Physical therapist assistants (PTAs) work as part of a team to provide physical therapy services under the direction and supervision of the physical therapist. PTAs implement selected components of patient/client interventions (treatment), obtain data related to the interventions provided, and make modifications in selected interventions either to progress the patient/client as directed by the physical therapist or to ensure patient/client safety and comfort.
PTAs assist the physical therapist in the treatment of individuals of all ages, from newborns to the very oldest, who have medical problems or other health-related conditions that limit their abilities to move and perform functional activities in their daily lives. PTAs provide care for people in a variety of settings, including hospitals, private practices, outpatient clinics, home health agencies, schools, sports and fitness facilities, work settings, and nursing homes. PTAs must graduate from a CAPTE-accredited PTA program and licensure or certification is required in most states in which a PTA works.
Source: The above information was taken from the American Physical Therapy Association  and used with permission.
As the large baby-boomer generation enters the prime age for heart attacks, strokes and broken bones, the need for these professionals will expand.
Many physical therapist assistants advance to administration positions. These positions might include managing all the assistants in a large physical therapy organization or acting as the director for a specific department such as sports medicine. Experienced assistants can also go on to teach in an accredited academic program, lead health risk reduction classes for the elderly, or organize community-run fitness and risk reduction activity programs.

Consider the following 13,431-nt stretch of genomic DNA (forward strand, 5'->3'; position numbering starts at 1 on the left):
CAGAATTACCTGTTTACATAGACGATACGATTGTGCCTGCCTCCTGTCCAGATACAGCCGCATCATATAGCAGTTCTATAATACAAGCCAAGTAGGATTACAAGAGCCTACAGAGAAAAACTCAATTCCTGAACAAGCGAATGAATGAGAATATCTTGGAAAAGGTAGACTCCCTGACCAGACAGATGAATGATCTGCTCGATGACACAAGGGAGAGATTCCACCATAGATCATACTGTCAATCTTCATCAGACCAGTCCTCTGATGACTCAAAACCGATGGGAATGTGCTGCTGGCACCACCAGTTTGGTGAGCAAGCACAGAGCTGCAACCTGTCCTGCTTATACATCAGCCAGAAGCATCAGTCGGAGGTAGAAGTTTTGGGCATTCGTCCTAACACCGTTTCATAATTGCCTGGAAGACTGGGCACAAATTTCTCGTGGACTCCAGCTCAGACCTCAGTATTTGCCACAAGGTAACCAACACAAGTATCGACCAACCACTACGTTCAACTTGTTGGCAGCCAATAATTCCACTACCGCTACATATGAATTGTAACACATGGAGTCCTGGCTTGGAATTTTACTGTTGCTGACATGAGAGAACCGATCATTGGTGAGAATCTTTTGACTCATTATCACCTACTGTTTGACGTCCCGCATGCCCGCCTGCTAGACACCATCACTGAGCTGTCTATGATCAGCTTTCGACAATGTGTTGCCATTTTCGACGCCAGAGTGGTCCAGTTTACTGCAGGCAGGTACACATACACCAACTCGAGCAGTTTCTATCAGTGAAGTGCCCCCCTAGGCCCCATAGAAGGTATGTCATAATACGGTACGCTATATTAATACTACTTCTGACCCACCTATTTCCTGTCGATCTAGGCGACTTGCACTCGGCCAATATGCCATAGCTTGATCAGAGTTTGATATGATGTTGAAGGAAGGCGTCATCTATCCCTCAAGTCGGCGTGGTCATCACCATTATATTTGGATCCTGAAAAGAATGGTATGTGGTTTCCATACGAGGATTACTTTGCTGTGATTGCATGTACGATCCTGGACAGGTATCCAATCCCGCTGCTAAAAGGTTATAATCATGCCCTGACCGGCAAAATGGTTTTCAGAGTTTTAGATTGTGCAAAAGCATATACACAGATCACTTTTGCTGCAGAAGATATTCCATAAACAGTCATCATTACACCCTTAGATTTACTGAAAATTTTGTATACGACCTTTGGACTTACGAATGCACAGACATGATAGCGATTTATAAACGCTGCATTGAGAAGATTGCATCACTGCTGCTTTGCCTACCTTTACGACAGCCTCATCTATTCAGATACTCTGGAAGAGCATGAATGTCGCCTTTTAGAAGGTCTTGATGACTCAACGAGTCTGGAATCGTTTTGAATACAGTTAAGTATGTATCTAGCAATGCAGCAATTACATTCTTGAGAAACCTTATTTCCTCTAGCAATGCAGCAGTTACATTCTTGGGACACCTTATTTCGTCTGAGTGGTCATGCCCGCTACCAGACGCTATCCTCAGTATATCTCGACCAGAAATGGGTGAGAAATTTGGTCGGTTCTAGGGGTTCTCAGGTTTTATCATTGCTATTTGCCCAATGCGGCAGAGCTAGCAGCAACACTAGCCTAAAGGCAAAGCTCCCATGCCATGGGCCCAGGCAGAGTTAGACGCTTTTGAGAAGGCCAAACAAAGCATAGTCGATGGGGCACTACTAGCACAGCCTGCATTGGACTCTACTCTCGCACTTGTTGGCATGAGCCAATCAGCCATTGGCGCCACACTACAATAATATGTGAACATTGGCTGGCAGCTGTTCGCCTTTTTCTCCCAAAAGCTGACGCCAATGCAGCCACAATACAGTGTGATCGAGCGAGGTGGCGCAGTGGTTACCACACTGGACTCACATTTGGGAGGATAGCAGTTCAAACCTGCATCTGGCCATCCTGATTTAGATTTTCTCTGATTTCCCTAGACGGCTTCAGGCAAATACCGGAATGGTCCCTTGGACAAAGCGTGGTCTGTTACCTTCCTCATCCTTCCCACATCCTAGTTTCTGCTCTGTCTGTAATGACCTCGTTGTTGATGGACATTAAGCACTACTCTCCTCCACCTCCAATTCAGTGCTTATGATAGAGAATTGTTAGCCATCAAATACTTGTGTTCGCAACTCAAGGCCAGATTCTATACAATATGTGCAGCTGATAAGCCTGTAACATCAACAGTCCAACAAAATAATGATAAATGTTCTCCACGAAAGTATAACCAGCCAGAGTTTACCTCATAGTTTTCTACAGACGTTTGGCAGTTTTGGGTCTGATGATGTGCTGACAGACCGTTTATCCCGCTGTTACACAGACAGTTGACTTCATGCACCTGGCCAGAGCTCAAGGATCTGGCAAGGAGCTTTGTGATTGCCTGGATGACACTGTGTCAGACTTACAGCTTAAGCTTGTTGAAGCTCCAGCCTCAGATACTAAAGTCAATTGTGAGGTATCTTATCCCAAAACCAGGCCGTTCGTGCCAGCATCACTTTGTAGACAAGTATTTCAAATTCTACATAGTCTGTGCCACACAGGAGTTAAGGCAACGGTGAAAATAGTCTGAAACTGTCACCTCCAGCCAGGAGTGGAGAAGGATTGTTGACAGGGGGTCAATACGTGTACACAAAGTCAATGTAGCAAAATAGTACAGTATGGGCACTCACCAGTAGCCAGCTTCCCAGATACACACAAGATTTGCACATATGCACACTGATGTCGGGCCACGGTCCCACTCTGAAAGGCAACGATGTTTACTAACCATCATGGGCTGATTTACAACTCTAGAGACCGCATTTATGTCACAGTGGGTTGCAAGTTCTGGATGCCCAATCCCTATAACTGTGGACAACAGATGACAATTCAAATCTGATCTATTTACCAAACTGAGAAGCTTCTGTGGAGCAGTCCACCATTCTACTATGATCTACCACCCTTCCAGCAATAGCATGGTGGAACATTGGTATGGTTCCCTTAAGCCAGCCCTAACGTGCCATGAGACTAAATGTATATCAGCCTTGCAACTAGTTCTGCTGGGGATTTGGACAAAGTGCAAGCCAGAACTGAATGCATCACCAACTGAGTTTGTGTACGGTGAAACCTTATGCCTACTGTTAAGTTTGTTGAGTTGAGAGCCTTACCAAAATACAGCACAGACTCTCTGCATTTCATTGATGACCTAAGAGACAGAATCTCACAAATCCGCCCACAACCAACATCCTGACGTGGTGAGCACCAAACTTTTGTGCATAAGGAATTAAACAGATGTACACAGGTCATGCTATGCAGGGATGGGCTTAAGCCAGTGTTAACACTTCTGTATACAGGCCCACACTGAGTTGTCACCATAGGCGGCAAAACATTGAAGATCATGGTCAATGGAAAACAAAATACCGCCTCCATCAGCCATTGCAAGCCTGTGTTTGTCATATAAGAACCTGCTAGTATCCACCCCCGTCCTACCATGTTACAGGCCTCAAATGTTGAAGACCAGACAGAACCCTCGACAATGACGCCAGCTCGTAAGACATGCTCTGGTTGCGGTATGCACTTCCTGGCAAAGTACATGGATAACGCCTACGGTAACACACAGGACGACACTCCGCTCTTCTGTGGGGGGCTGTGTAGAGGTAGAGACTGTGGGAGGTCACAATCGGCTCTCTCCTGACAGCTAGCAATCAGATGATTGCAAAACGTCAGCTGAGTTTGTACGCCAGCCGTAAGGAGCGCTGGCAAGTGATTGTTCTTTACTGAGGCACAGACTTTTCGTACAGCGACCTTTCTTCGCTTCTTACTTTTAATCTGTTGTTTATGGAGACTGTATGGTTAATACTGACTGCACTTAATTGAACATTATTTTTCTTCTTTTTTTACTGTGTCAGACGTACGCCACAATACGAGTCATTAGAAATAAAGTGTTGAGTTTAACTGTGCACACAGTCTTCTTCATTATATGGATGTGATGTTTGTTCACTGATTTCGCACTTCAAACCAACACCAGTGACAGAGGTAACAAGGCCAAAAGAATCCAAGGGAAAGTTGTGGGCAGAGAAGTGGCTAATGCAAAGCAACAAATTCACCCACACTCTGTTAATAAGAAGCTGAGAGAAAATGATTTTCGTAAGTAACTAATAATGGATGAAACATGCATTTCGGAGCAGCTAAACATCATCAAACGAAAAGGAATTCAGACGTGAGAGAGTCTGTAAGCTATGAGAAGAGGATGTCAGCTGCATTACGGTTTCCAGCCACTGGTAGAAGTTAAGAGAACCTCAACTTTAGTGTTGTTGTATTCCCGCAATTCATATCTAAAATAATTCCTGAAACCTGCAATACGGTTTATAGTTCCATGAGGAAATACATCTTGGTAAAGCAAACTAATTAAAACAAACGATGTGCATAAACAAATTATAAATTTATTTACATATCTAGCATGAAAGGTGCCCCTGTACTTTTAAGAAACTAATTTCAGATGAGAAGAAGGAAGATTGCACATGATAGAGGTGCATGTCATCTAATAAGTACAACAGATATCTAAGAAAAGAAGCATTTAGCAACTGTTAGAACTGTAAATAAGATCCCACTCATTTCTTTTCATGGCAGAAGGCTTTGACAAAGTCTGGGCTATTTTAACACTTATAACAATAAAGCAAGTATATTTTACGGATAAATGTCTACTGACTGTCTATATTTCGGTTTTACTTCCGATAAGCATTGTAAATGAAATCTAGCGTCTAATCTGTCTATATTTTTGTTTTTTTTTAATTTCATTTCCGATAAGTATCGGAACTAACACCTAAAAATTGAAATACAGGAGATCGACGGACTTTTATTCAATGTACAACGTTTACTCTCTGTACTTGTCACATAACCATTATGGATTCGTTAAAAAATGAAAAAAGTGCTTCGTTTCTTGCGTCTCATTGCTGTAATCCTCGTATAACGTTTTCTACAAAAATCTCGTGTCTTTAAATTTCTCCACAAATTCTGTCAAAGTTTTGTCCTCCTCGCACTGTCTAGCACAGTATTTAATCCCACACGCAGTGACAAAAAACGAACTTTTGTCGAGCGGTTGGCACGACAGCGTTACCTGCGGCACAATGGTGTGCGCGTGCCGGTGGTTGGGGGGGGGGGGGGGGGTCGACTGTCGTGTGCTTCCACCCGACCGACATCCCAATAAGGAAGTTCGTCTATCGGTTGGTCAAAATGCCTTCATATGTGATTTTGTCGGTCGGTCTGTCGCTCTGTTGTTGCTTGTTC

Physical therapist assistants need a moderate degree of strength because of the physical exertion required in assisting patients with their treatment. Frequent kneeling, stooping, and standing for long periods also are part of the job. The hours and days that physical therapist assistants work vary, but many work evenings and weekends to accommodate their patients’ schedules.
You must attend one of our upcoming Physical Therapist Assistant Information Sessions to become a candidate for our PTA program. At the PTA Information Session you will learn about Herzing University and the requirements for admission into the program, as well as what your next steps would be. The entire information session will last approximately 1.5 hrs.
Our PTA program begins twice a year—January and July, and we accept 24 students each time without a waiting list.
The information below reflects aggregated data from all of the Herzing University campuses that have students enrolled in the specified program in the specified time period. The information does not reflect data regarding individual campuses unless only one campus had students to report. The reporting period used to obtain this data was 7/1/2012-6/30/2013. If there were less than 10 graduates in a program, median loan debt and on-time completion data were not disclosed for that program to protect the privacy of those students. Tuition and length may vary by campus location. Ranges could not be input for tuition and length, therefore tuition and length reported are the highest tuition rates and longest program length to encompass all campuses. For information regarding specific campus tuition please refer to http://www.herzing.edu/tuition-financial-aid  . For a more detailed description of how the data was calculated please refer to the Disclosure Methodology located here http://www.herzing.edu/files/2014Disclosures-Methodology.pdf  .
This program does not have any certifications or licensures associated with it.